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What Digg.com Can Teach Us about Entrepreneurship on the Web

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The world of business has always been somewhat of a gamble. And much like the stock market, knowing when to invest and when to cash out is all part of the art. A few days ago, social news website Digg.com was sold to three independent buyers. While aspects of the company – including the team running the site and a few patents it held – were sold for around $15 million, the actual domain and its traffic were sold for a measly $500,000. But isn’t half a million still respectable? Maybe for a start-up, but we’re talking about Digg – a website that was valued at $164 million back in 2008. So what exactly happened to Digg, and what lessons can we learn from its demise?

Always listen to your user base

The ‘last nail in the coffin’ for Digg was arguably the launch of its fourth iteration – Digg v4 – back in 2010. Up until that point, the site had been slowly gaining users and views, and was the foremost social news site in the world. The site worked by allowing users to submit content they found interesting for the approval of the rest of the users. They would either ‘digg’ a story (vote it up) or ‘bury’ it (vote it down). The system worked well at least for a while, and there was a thriving community within the discussions and comments on each story. When v4 launched in August 2010, core functionality of the site changed. The ‘Upcoming’ section was removed and users were invited to ‘Follow’ their favourite news sources. In essence, Digg became a Twitter-like social network for news. Unfortunately, this isn’t what its users wanted – quite the opposite. They left in their droves and the traffic figures plummeted.

What if Digg had been acquired earlier?

The founder of Digg, Kevin Rose, was once the face of Business Week magazine with the headline ‘How This Kid Made $60 Million in 18 Months’. But that was 2006 – during the heyday of Digg.com. Around the same time, and likely due to the site’s success story (the sheer number of page views was staggering), there were many acquisition rumours. The biggest of these was 2008’s rumoured Google acquisition. The word was that Digg was to be sold to Google for approximately $200 million. That’s a serious amount of cash – especially when compared to the $500,000 that the site’s core assets have just sold for – and it’s living proof that sometimes waiting isn’t always the best idea. To be fair, it was allegedly Google that pulled out of these negotiations – so maybe they dodged a bullet, but it’s interesting to wonder how Digg would’ve fared with Google at the wheel.

The entrepreneurial lessons of Digg

As an entrepreneur, Kevin Rose must be more than a little disappointed with Digg’s performance. It’s likely that ‘the business’ is what eventually decided on the functionality changes for the site, so Kevin may not be to blame. Having said that, if he had stuck to his guns, listened to the user base, and actually responded to demand, Digg may be in a much better position today. Whether or not Kevin will be requesting any office insurance quotes in the near future remains to be seen – but the policy covering Digg headquarters is almost certainly about to be cancelled.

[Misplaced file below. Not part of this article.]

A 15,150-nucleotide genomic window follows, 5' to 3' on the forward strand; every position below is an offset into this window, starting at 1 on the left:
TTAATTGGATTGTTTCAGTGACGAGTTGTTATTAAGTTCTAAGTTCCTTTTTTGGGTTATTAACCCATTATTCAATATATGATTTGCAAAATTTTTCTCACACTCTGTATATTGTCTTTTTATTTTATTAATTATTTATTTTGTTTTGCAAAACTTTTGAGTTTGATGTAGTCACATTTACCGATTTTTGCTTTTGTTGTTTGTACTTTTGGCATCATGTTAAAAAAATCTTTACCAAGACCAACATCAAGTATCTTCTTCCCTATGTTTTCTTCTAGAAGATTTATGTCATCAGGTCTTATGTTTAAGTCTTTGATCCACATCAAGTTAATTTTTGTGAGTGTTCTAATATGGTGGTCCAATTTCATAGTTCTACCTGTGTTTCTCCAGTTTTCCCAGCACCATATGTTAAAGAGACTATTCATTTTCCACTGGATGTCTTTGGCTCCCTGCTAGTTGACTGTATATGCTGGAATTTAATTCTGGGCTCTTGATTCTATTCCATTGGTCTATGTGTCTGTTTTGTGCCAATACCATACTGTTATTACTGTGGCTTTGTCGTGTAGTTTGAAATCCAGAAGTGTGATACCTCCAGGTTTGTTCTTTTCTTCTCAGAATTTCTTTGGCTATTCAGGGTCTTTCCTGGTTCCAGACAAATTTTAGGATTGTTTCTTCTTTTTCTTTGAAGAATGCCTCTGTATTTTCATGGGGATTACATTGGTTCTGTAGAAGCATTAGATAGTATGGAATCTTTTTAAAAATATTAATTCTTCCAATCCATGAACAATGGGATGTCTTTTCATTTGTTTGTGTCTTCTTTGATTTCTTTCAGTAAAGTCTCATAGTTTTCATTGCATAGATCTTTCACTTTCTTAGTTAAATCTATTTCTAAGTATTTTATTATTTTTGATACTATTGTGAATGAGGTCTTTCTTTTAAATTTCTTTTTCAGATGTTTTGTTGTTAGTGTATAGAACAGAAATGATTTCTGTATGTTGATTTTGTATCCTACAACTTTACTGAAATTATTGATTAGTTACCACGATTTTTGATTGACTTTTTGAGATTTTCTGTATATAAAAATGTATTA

One door closes, another one opens

Another website that exemplifies what Digg should’ve been doing is Reddit.com. The site’s function is almost identical (pre-v4 at least), and when Digg changed, Reddit got a huge uplift in the traffic numbers. In fact, between 2010 and 2011, Reddit’s traffic increased by a whopping 86%, whereas Digg’s dropped by an equally shocking 73%. The numbers really do speak for themselves. Reddit was to ex-Digg users what they wanted Digg to be, and the deluge has set Reddit in good stead as it still enjoys record numbers to this day. The lesson here is that even if you have a competitor you think is unbeatable, don’t be so quick to assume – you never know what’s round the corner (of course, this works both ways).

Digg’s core assets selling for just $500,000 is a milestone in internet history – it’s proof that just because you can reach the heady heights, doesn’t mean you’ll stay there. Now you’ve just got to decide which is the bigger bust: Digg or Myspace?

Freya Taylor is a finance specialist and freelance writer who focuses on advising business start ups and sole traders on how best to begin in business and how to capitalize on initiatives that will help them.

  • http://www.vivalution.com Paul Bond

    I think this demonstrates how copying a winning formula might not always work. It seems that Digg looked at Twitter and wanted a piece of their pie. What they never bargained on was how much competition Twitter would become if they tried to emulate them. I guess the lesson here is to look at large companies and study what they are doing right, but try and retain your own niche or angle and grow your own readership rather than try to take others.